But nothing ever comes easy. If they want to keep their loot, they’re going to have to outwit and outfight every smuggler, bandit and renegade after the same prize – and their boss, too!

FROM DAVE FREER: Cloud-Castles.

Augustus Thistlewood was an idealist. The youngest scion of a vastly wealthy family, he’d come to help the poor, deprived people of the strange world of Sybill III – a gas-dwarf world with no habitable land. The human population, descendants of a crashed convict transport, lived on a tiny, crowded, alien antigravity plate they called ‘the Big Syd’, drifting through the clouds in the upper atmosphere. It was a few square miles of squalor, in a vast sea of sky, ruled by the degenerate relics of two alien empires.
The problem was that the people of the Big Syd wanted to help themselves, first – to his money, his liberty, and even his life.
Only two things stood between them and this: the first was his ‘assistant’ Briz, – a ragged urchin he’d picked up as a guide. She reckoned if anyone was going to steal from Augustus, it was going to be her, even if she had to keep him alive so that she could do it. And the second thing was Augustus himself. He didn’t know what ‘giving up’ meant. Actually, he didn’t know what most things meant. As a naïve, wide-eyed innocent blundering through the cess-pit of Sybill III, he was going to have to learn, mostly the hard way. Some of that learning was going to be out in the strange society that existed on the endless drifting clumps of airborne vegetation, and the Cloud-Castles of the aliens who hunted across them. Most of it was learning that philanthropy wasn’t quite what they’d taught him in college.

FROM KAREN MYERS: Mistress of Animals: A Lost Wizard’s Tale (The Chained Adept Book 2)

Book 2 of The Chained Adept.


Penrys, the wizard with a chain and an unknown past, is drafted to find out what has happened to an entire clan of the nomadic Zannib. Nothing but their empty tents remain, abandoned on the autumn steppe with their herds.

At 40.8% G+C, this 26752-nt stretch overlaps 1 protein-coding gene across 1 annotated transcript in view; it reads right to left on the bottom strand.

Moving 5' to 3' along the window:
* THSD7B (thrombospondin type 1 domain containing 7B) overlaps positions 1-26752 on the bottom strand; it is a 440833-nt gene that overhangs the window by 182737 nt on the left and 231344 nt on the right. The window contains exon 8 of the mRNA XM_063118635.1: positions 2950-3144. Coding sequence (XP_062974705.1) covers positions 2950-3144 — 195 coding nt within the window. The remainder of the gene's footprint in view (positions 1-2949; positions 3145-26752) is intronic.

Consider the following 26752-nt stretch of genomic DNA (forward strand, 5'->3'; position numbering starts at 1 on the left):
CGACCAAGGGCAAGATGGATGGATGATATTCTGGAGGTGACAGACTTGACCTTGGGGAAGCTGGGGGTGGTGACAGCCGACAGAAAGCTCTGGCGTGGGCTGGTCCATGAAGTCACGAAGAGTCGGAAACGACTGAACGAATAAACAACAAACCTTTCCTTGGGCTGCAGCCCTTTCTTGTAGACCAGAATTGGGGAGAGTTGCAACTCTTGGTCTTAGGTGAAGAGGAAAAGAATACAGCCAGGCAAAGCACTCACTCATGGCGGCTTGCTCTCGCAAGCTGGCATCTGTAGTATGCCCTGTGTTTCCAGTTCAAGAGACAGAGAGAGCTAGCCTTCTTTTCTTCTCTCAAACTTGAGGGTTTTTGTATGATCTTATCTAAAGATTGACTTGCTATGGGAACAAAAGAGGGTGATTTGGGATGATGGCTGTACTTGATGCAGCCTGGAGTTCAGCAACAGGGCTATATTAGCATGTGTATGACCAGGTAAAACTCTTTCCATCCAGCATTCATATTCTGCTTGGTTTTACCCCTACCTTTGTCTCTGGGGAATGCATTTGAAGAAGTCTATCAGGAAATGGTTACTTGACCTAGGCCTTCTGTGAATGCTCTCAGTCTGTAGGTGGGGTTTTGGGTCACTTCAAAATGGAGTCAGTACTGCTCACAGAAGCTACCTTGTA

This wasn’t a detour she’d planned on making, but there’s little choice. Winter is coming, and hundreds are missing.

The locals don’t trust her, but that’s nothing new. The question is, can she trust herself, when she discovers what her life might have been? Assuming, of course, that the price of so many dead was worth paying for it.

FROM BLAKE SMITH: The Hartington Inheritance (The Hartington Series Book 1)

Almira Hartington was heir to the largest fortune in the galaxy, amassed by her father during his time as a director of the Andromeda Company. But when Sir Josiah commits suicide, Almira discovers that she and her siblings are penniless. All three of them must learn to work if they wish to eat, and are quickly scattered to the far reaches of the universe. Almira stubbornly remains on-planet, determined to remain respectable despite the sneers of her former friends.


Charlotte Fisher lives under colliding skies.

It’s the second half of the twenty-first century, and mankind has reached Earth orbit but not much farther. Orbital debris is a by-product of the industrial activity, and it’s dangerous both to everyone up there and the bottom lines of the corporations offering a prize to get rid of it. Charlotte heads up a team chasing the Manx Prize for the first successful, controlled de-orbit of a dead satellite. To win, she and her team must out-think and out-engineer a cheating competitor, dodge a collusive regulator, and withstand the temptations offered by a large and powerful seastead.